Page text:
Bereavement Fundraisers in Harford County
One of the most competitive legislative races this fall is in Harford County’s 34th District, where two former delegates, Christian Miele (R) and Mary-Dulany James (D), are vying for an open state Senate seat. On Thursday night, they will be raising money at the exact same time.
Miele has an event scheduled with the man he hopes to replace, state Sen. Robert Cassilly (R), who is the heavy favorite to be elected Harford County executive next month, and former Gov. Bob Ehrlich (R). Tickets for the fundraiser, to be held at Miele’s home in Bel Air, start at $100.
James, who was defeated by Cassilly in the 2018 and 2014 Senate races, is raising money with State Senate President Bill Ferguson (D-Baltimore City) at Coakley’s Pub in Havre de Grace. Tickets for that event start at $50.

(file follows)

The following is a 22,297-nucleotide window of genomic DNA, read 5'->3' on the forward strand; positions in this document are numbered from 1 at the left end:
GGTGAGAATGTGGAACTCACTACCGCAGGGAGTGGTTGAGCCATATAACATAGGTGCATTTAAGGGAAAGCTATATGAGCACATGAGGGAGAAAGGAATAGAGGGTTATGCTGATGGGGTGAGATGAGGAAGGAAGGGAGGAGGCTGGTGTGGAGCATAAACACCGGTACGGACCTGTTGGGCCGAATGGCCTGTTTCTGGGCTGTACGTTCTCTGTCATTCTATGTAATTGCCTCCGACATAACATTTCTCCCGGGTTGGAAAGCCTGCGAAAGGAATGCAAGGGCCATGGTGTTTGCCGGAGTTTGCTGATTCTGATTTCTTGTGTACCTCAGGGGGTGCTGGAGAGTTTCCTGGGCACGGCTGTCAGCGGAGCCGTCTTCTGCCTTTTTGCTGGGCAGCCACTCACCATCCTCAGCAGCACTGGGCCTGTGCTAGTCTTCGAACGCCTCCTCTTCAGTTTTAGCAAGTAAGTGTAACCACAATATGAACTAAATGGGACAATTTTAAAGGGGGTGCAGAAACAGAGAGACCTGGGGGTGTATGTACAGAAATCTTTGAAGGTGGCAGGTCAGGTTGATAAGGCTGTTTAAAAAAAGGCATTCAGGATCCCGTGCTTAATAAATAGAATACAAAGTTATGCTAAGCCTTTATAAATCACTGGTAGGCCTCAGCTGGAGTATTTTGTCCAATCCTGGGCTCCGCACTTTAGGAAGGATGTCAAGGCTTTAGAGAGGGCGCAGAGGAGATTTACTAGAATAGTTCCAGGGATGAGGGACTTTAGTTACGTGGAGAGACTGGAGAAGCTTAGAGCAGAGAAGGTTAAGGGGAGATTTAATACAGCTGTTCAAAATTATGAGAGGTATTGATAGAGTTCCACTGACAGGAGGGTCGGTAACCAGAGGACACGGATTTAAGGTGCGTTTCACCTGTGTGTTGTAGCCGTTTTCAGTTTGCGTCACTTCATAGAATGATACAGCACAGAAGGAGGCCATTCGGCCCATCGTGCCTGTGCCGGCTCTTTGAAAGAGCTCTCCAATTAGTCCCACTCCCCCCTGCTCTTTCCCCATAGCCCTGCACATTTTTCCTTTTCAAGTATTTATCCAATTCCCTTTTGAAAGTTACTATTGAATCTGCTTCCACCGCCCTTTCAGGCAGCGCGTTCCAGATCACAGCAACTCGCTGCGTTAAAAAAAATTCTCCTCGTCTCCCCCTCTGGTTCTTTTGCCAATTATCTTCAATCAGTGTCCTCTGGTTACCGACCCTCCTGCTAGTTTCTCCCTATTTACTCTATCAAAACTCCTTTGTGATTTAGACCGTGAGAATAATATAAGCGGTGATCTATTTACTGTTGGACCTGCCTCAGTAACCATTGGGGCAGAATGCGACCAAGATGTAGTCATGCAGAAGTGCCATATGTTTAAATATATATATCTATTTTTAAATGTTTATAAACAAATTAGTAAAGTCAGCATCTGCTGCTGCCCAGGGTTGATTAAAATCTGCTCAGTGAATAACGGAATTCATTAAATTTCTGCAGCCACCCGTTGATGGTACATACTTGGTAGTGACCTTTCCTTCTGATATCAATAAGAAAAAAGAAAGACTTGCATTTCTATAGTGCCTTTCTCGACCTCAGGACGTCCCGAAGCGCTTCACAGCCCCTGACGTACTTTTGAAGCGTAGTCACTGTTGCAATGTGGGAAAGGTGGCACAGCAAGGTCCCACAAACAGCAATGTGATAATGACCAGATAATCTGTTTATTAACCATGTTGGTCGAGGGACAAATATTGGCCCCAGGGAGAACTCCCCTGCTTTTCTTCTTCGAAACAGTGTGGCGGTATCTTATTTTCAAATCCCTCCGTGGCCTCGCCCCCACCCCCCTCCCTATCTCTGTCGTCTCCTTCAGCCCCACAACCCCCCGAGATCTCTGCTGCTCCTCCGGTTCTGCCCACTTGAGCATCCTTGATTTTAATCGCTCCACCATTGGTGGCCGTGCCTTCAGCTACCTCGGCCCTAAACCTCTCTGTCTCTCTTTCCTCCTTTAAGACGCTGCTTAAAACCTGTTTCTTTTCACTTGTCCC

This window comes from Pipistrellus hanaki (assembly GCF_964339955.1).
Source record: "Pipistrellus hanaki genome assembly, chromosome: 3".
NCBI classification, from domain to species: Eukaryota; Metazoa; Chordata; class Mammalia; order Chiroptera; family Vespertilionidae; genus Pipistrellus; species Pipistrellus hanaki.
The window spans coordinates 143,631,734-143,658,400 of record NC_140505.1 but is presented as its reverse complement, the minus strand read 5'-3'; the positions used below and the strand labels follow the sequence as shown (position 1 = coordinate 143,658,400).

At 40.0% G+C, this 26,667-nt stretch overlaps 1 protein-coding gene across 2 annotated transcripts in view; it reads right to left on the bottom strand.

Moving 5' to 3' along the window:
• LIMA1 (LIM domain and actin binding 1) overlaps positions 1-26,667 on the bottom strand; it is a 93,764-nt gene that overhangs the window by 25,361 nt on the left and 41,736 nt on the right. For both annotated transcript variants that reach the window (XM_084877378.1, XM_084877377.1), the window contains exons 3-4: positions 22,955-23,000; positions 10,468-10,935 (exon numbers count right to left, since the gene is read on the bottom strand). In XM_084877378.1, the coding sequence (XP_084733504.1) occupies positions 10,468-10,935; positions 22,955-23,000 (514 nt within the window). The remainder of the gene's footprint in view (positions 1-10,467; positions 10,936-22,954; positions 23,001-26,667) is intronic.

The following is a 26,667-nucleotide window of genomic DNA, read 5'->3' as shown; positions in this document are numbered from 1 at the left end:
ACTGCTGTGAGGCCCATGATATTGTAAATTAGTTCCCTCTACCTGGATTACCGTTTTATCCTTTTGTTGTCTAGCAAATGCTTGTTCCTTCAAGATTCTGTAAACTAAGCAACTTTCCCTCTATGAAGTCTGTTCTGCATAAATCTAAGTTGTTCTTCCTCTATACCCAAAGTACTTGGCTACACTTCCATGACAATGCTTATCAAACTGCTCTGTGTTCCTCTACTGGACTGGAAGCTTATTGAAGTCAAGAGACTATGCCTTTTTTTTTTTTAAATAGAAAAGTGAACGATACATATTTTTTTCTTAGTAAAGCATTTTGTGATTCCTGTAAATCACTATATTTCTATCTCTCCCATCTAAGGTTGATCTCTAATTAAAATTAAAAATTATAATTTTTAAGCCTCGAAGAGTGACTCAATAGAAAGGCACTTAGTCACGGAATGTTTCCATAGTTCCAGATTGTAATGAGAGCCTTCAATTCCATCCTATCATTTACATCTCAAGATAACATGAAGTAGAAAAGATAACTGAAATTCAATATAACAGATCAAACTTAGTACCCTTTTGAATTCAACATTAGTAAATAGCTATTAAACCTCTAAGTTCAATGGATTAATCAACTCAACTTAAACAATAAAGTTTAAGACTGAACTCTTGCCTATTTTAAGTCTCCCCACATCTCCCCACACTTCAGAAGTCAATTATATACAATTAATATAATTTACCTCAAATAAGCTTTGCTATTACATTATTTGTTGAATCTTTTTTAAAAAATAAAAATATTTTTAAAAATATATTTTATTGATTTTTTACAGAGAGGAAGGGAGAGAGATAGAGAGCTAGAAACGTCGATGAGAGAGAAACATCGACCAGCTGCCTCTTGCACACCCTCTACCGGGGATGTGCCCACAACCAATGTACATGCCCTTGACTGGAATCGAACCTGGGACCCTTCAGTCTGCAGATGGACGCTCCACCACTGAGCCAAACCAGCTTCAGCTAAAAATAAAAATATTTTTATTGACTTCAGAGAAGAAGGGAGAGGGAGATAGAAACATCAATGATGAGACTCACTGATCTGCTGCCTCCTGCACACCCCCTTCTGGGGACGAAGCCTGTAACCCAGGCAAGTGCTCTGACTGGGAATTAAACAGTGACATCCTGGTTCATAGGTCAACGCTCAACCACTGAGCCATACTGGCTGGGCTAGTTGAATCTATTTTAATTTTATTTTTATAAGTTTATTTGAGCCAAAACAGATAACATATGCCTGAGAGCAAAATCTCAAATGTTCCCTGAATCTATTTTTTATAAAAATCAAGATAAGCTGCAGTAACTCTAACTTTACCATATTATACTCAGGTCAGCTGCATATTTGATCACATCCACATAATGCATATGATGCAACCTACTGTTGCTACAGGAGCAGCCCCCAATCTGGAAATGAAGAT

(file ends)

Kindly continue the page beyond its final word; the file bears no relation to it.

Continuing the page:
In a conservative district in an election cycle that appears to be going the way of Republicans nationally, Miele is probably the slight favorite. But he’s also relatively new to the district, having represented Baltimore County in the House of Delegates before losing a Senate race there in 2018. He’s since moved to Harford, where his wife grew up.
James served in the House from 1999 to 2015, and his father is the late President of the State Senate and State Treasurer William S. James.
Several prominent Maryland organizations have announced key hires in recent days:
The Greater Baltimore Committee will bring in Mark Anthony Thomas as its new President and CEO. Thomas comes to Baltimore from Pittsburgh, where he currently serves as president of the Pittsburgh Regional Alliance (PRA), a 10-county regional trade organization for southwestern Pennsylvania.